The Hope of Imbolc: Celebrating the Halfway Point of Winter and the Return of the Sun

“…as Imbolc rises, the energy changes. The snowdrops are flowering, the crocuses elbowing their way through the soil. Though the nights are still long and the air is even colder, we know the tides of the year have turned. The sun is rising nearer to the east, there are lambs in the fields on wobbly legs, shaking their tails. If not yet inspired to clean out the kitchen cupboards and repaint the skirting, we are starting to formulate, to create from those plans that have been greatly cooking deep inside. It’s time to consider making tentative first steps.” — Emma Restall Orr

About two weeks ago, I suddenly had this incredible urge to declutter my home. I was sitting on the couch, looking at my surroundings, and thinking about the million-and-a-half things I had to do, when I realized: “I can’t get anything done until I get my house in order.” Now, it wasn’t that my house was particularly messy or disorganized — there was just TOO MUCH STUFF. How did I accumulate so much? Where did it come from? And why now?

Have you ever wanted to take a class or read about something or study for a test, but you couldn’t do it until you got the right binder, the best planner, new pens, a tidy work space, a new computer, etc.? There is something deeply ingrained in the human mind that needs to create a sense of order and space before we can tackle new projects. This behavior repeats itself in the natural flow of the seasons. In wintertime, when the days shorten and the sun remains low, we are not creating space for anything except rest. If we don’t rest, turn inside, and follow these natural rhythms, we become too exhausted, mentally and physically, to tackle anything new when spring comes. And as the Wheel of the Year turns, the days become longer, and the work starts to formulate — that desire to create space emerges.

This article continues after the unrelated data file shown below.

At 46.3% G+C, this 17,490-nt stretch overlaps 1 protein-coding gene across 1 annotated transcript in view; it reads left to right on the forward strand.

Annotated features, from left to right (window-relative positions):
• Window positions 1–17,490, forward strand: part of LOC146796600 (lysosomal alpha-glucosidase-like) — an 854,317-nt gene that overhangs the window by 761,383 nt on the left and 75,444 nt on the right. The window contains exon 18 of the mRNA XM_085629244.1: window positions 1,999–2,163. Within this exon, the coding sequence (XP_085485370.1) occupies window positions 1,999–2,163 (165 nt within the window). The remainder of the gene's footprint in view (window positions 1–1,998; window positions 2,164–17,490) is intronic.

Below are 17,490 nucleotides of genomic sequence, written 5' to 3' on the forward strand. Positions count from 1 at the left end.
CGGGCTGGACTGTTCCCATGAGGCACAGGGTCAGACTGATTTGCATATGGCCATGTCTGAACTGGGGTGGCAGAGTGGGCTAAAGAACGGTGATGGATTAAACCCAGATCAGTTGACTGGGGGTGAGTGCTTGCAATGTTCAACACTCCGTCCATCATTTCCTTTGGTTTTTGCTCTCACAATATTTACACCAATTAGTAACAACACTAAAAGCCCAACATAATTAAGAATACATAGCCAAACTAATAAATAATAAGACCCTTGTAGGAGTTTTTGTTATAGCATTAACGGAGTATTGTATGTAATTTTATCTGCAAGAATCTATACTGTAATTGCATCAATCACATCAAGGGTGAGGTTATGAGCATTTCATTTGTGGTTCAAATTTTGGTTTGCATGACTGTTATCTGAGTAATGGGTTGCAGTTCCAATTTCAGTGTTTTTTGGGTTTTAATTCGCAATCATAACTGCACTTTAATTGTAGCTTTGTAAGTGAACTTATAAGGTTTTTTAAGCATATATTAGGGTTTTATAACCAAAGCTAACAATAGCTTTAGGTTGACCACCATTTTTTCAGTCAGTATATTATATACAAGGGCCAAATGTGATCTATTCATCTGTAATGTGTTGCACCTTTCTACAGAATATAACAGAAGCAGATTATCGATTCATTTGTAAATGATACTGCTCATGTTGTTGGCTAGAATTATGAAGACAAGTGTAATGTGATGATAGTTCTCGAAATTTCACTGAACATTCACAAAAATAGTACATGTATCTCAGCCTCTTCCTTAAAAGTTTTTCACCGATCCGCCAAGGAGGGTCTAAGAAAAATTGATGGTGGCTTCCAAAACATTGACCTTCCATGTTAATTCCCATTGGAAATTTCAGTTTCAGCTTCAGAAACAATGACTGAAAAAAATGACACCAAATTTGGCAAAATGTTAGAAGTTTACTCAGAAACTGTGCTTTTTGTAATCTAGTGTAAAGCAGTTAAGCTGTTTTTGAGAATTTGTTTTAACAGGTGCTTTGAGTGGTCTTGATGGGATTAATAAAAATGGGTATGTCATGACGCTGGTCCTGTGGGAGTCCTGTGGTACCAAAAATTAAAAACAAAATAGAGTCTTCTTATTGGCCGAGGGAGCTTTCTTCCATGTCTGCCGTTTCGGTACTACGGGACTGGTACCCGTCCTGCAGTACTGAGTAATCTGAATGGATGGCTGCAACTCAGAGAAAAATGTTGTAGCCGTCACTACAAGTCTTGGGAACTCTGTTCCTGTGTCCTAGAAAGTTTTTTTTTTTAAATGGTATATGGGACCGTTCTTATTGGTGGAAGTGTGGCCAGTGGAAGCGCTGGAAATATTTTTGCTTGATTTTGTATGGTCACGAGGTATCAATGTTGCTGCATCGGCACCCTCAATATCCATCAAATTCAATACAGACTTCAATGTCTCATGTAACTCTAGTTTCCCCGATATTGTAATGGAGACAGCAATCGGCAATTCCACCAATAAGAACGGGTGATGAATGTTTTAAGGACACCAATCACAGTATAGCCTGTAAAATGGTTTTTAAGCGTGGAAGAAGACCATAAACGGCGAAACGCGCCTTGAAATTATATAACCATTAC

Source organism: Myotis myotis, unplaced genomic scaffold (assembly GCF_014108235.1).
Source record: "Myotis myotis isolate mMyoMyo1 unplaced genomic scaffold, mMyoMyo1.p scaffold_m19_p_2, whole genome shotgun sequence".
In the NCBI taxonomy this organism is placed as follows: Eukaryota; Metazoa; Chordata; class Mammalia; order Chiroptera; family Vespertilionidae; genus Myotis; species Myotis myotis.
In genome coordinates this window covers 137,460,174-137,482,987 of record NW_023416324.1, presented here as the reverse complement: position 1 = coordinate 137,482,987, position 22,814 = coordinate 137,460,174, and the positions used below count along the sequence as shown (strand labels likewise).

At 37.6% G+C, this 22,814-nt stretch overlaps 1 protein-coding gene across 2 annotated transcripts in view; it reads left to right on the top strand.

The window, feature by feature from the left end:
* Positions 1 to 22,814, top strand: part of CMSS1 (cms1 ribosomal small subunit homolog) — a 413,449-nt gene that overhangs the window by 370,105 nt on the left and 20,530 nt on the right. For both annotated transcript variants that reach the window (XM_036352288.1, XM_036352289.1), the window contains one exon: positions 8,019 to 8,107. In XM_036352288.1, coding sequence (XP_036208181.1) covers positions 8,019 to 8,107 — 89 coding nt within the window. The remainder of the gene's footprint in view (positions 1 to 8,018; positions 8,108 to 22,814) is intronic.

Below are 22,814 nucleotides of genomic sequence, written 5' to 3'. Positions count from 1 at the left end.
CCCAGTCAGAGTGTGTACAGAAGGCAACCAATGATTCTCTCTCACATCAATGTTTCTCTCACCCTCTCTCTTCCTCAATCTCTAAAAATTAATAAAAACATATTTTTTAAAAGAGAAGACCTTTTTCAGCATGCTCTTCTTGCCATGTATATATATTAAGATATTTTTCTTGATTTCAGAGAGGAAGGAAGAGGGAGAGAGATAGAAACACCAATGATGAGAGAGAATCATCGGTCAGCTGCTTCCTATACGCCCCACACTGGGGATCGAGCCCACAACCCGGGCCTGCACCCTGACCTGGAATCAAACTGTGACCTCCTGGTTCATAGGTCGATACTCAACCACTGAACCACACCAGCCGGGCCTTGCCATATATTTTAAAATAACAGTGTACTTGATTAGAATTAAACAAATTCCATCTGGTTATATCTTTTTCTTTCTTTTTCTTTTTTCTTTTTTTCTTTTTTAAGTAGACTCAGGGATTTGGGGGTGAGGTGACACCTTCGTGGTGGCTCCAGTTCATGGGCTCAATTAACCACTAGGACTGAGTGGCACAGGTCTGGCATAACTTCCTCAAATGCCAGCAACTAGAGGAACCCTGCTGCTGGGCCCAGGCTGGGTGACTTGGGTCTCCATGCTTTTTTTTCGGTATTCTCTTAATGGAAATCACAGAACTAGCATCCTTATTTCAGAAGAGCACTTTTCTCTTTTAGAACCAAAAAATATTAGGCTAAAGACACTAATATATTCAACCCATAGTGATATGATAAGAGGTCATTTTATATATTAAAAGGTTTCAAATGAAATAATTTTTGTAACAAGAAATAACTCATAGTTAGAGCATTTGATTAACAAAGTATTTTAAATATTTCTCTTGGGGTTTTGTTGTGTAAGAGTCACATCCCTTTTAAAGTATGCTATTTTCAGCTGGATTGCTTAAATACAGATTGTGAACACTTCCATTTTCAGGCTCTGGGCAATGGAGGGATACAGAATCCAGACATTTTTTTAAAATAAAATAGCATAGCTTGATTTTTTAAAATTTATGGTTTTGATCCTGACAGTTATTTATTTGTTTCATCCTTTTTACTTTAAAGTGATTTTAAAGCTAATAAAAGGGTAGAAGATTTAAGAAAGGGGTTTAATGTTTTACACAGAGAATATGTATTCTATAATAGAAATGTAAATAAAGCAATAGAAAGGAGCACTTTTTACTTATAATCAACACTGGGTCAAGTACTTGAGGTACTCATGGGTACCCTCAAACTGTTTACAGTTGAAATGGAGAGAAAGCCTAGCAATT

This time of the year — the midway point between the Winter Solstice and the Spring Equinox — was a time when families and friends would gather together in front of a warm hearth and begin the planning process for the planting season. It was an important and celebrated time. It was and is a HOPEFUL time. Winter is difficult. It’s dark and punishing and seems to go on forever. When people lived off the land, it was also a stressful time, because they worried about having enough food, enough firewood, or enough supplies for the animals. I would argue that these anxieties remain today, but manifest in different forms. We may worry about whether we can make it to work in the snow, if we will have enough money to pay for heat, if we will ever get around to accomplishing our goals.

That is why Imbolc (Feb. 1) is so beautiful. That inner fire starts to reemerge as the sun returns and lingers. We can see the end of the season, and we begin to plan for what’s to come. Wishes, ideas, creative projects, and opportunities all seem to arise out of nowhere. We look around and suddenly get that kick to make space, to plan, to prepare, to HOPE. Our yoga practice also begins to change. It’s not quite time to increase our activity too much, but we can start to create new space in our bodies and hearts. We can clean out the clutter and stagnant energy lingering in our muscles and joints. It’s a great time to work on the lymphatic system, stretch, and salute the sun.

If you’re wondering, I did get my house in order, and soon after, I read about four books, enrolled in new training programs, bought concert tickets, planned a trip, started my tax planning, wrote this blog, and made other work-related commitments for 2017. I’m still in the resting phase, but I know the work is about to begin. And I feel ready.

I also think Feb. 1 is the perfect time to launch a yoga series related to the Wheel of the Year. The work begins on Imbolc. I hope you will join me. 🙂  – Mandi


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